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Before & After: DIY'ing a Cowboy Breakfast Nook into a Modern Pantry

Although there were the larger renovations back at the farm - like our primary suite and its bathroom (not to mention its kitchen, which I'll touch upon that mega project's step-by-step transformation in a future post) - the breakfast nook off the kitchen required, in my humble opinion, IMMEDIATE attention.

With a wall that was -so very 1990's sponge-painted in a hideous shades of brown and ecru, topped with large stickers of horses galloping through it, leaking storm windows with greasy blinds that apparently had never been cleaned atop a built-in laminate set of cabinets with imitation 'country oak' (the theme of the house, of course) doors and fake cowboy boot stained glass windows, this was all in addition to the room being closed off with an articulating vinyl 'door' (that, because the seller had never installed a ventilation hood in the kitchen, meant it too was greasy AF).

The day I picked up the keys to the house (solo while husband was still back working in the city), I tore out that nasty vinyl door and tossed it into the car, along with the bags and bags of mauve chiffon curtains the seller had passive-aggressively left behind, not to mention metal mini-blinds, plastic curtain rods, and more. All avoided the landfill, getting donated to either Goodwill or the Rebuilding Center, and within weeks of moving in I had also removed the godawful cowboy boot doors to the cabinets to open up the room (and eliminate the ugly), and miraculously, found a taker in the 'Free' section of Craigslist - proving the point that you should NEVER assume there is shit people won't want if you offer it for free (even in the country if the 'free' sign was big enough folks would stop and load up their trucks with whatever you left curbside, just like they do in the city).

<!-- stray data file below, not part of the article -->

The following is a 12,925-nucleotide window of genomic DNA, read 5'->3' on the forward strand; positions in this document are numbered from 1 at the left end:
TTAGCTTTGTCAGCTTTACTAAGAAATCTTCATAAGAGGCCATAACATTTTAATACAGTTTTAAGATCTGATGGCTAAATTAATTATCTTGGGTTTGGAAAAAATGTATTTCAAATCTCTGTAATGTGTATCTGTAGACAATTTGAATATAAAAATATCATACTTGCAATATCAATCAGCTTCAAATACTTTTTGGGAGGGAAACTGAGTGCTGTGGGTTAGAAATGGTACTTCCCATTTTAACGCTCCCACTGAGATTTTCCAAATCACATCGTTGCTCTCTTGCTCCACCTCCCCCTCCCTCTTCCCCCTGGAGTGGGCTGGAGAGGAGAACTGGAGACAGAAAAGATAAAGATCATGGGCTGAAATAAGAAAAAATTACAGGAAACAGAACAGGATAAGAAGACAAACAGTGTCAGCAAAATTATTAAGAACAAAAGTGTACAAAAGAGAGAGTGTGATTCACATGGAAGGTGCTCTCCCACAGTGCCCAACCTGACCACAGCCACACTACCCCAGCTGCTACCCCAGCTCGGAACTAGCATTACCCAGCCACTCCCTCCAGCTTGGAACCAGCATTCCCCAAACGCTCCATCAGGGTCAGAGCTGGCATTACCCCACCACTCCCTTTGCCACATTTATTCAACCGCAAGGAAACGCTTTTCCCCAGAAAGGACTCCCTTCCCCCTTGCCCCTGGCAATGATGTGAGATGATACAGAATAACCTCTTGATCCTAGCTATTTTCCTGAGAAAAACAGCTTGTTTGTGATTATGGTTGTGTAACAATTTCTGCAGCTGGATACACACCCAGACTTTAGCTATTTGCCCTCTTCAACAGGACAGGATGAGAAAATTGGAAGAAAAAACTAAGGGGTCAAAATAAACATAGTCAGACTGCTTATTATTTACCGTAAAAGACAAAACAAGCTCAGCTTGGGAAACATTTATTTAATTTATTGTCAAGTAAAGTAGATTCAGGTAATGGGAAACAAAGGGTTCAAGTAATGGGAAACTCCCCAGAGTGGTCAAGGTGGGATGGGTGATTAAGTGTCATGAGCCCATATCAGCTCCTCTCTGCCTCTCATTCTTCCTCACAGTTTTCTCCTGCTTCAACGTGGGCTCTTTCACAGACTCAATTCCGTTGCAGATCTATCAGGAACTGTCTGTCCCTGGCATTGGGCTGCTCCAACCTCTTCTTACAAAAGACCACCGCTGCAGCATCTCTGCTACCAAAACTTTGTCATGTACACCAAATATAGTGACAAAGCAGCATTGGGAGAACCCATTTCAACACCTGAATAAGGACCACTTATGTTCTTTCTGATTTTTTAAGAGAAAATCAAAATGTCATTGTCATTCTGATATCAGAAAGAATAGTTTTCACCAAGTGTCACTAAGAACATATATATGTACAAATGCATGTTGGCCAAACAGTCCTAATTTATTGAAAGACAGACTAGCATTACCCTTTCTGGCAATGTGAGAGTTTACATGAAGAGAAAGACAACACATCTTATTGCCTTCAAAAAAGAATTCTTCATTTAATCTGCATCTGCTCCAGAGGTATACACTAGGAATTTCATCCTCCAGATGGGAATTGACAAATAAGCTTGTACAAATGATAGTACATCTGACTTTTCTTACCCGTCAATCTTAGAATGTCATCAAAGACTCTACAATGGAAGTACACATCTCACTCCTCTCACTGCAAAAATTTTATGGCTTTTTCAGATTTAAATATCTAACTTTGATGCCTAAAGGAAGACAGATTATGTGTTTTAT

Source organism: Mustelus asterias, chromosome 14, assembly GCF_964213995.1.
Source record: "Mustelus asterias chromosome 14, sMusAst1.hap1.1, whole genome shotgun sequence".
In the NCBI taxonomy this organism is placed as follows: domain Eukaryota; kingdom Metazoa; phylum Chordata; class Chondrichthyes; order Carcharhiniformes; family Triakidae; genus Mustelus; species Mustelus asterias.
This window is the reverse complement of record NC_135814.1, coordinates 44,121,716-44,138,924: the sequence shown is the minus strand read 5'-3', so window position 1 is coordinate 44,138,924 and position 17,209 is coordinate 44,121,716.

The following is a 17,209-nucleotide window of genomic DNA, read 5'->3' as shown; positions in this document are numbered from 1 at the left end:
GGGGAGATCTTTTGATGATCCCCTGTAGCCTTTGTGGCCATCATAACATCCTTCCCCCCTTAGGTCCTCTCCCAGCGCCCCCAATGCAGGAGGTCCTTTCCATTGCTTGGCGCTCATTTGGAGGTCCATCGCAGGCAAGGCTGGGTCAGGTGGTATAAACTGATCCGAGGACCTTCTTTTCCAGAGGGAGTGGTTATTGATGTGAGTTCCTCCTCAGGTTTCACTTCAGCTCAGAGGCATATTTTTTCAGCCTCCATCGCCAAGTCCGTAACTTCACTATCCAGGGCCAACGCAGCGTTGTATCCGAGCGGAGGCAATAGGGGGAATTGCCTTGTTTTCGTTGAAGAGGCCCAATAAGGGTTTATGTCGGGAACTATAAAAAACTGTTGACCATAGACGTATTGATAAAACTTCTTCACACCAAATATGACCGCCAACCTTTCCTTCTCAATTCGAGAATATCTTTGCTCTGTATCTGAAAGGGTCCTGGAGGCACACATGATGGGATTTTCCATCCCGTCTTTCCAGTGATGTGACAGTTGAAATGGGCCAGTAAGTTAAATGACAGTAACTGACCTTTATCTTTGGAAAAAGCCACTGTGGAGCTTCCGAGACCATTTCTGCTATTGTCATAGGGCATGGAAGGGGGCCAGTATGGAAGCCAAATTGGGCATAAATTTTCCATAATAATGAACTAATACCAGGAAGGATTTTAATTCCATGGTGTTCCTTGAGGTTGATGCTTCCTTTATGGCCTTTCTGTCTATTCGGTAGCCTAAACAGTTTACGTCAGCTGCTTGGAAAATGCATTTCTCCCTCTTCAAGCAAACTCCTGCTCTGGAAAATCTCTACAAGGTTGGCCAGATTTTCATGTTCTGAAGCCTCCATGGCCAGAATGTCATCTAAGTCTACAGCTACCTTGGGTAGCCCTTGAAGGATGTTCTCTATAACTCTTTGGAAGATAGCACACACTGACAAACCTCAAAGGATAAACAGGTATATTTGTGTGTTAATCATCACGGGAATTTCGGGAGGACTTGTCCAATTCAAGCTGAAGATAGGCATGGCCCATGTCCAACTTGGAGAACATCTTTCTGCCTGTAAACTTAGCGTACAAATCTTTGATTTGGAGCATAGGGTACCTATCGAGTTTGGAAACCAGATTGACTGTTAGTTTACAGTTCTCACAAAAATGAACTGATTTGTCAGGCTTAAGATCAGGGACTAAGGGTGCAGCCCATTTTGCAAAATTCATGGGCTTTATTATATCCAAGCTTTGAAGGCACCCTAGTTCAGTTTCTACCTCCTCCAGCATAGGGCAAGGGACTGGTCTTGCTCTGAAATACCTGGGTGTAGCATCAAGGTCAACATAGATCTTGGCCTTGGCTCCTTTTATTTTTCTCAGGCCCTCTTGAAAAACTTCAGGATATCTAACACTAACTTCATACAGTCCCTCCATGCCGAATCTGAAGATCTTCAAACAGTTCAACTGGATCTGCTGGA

After that it was about that damn parade of galloping horse stickers. This was by far the longest and most annoying part of the project, with scraping and goof-off and any other product I could get my hands on to get it off in bits and pieces. Once that was complete, zero-VOC paint, my BFF in this house, was used aplenty to not only cover up the walls but also the grubby ceiling, and the cabinet shelving. Note: When painting a laminate top, it's a good idea to give it a quick hand-sand to rough up the surface a bit to help the paint stick. Then cover it with a water-based zero-VOC sealer so it won't immediately scratch off when you set something on it (ask me how I know).

With the foundational work done, establishing its function and design was next. Knowing the lower shelves were going to be for my canned goods (the room ideal for it as it was primarily north-facing, which meant it stayed the coolest in summer with the curtains on the west-window closed), I made the easy decision to turn this area into our pantry, not just for canning but for the plethora of dry goods I keep on hand from the co-op's bulk aisle, from flours to beans to spices and more.